Acquisition growth hacking

When you’re growth hacking the acquisition step of the funnel, here are some key questions to ask yourself:

  • What is my ideal user persona?
  • Where does my user persona hang out?
  • How can I leverage where my user persona hangs out?

Airbnb gained a lot of attention with its low-cost experiments to scale both sides of its marketplace. The company realized that its ideal users and hosts were browsing and listing properties on Craigslist. So, once a user posted their property on Airbnb, an Airbnb designed-bot would also post a listing on Craigslist to drive additional traffic to the original listing.

In addition to the bot, Airbnb also poached nice properties listed on Craigslist by asking owners to post on Airbnb for increased visibility.

While this was one of the craftiest ways Airbnb could leverage traffic to another platform, the company likely ran hundreds of other tests on traditional paid acquisition channels to reduce acquisition cost.

Activation growth hacking

Users first need to be activated if you want to move them through the funnel with the ultimate goal of making them power users.

Here are some key questions to help guide that process:

  • Why are people stuck in my funnel?
  • What alternatives are people using?

Duolingo is notorious for its heavy testing via push notifications and product enhancements to get users to start their first and subsequent lessons.

The company took careful gambles such as delaying sign-up to allow users to try the app before committing or adding badges to reward lesson completions (via First Round Review). The growth team at Duolingo is said to be running five to eight experiments at any point in time. This is the epitome of growth hacking.

Retention growth hacking

What good are the first steps of the growth funnel if none of the users are being retained? This is a crucial moment and you must ask yourself the following questions:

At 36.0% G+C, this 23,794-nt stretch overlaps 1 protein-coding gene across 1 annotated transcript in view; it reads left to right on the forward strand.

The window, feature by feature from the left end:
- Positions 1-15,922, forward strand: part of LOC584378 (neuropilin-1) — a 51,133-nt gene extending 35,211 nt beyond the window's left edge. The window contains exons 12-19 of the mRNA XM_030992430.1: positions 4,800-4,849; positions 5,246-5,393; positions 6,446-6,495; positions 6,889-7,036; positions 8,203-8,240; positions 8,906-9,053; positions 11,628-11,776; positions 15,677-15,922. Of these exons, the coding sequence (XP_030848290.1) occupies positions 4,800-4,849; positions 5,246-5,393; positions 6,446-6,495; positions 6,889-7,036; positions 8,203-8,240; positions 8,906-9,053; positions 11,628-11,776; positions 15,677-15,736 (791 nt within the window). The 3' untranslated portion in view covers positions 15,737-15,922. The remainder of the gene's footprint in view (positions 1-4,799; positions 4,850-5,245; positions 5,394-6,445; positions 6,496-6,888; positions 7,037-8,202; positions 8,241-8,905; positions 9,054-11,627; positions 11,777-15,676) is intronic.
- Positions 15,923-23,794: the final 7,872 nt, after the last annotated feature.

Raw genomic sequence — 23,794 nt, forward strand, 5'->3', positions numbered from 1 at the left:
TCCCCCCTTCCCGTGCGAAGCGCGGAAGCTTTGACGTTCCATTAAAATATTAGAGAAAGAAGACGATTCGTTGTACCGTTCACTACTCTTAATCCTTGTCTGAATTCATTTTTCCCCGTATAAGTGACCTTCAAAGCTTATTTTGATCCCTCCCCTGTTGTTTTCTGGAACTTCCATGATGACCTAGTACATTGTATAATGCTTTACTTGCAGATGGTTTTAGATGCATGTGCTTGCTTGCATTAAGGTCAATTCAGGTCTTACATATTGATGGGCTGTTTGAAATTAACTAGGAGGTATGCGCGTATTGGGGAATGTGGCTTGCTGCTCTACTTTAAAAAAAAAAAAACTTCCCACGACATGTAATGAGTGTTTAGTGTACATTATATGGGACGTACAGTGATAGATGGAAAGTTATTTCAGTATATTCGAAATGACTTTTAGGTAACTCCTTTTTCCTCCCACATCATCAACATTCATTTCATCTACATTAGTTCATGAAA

• What is my product’s trigger (cue) moment?
  • What is my product’s routine moment?
  • What is my product’s reward moment?

Charles Duhigg created the Habit Loop, which describes the neurological loop needed to create a habit.

Charles Duhigg’s Habit Loop

Charles Duhigg’s Habit Loop. Image Credits: Jonathan Martinez

In the Habit Loop, Charles claims how a cue, routine and reward are essential to getting people to form habits. Take the example of being hungry below:

  • Cue: Wanting better physical fitness.
  • Routine: Working out.
  • Reward: Healthier body.

This simple yet effective method should be applied to every product to create sticky users who come back for more.

Facebook found that it needed to get users to have 10 friends within the first week to retain them. This ultimately became its polestar metric on the journey to 1 billion users. Once a user reached 10 friends, they would enter the Habit Loop of coming back to Facebook to connect with friends and family.

Not a perfect science

I’ve consulted and worked for smaller startups who have sought to find the magic lynchpin to hacking growth. But it’s important to remember there’s no such thing as hacking growth. Instead, you should be thinking about how you can run 100 tests to move the needle forward.

If each test can result in a 1% improvement, you’re well on your way to 100% improvement after running 100 tests. It’s that simple.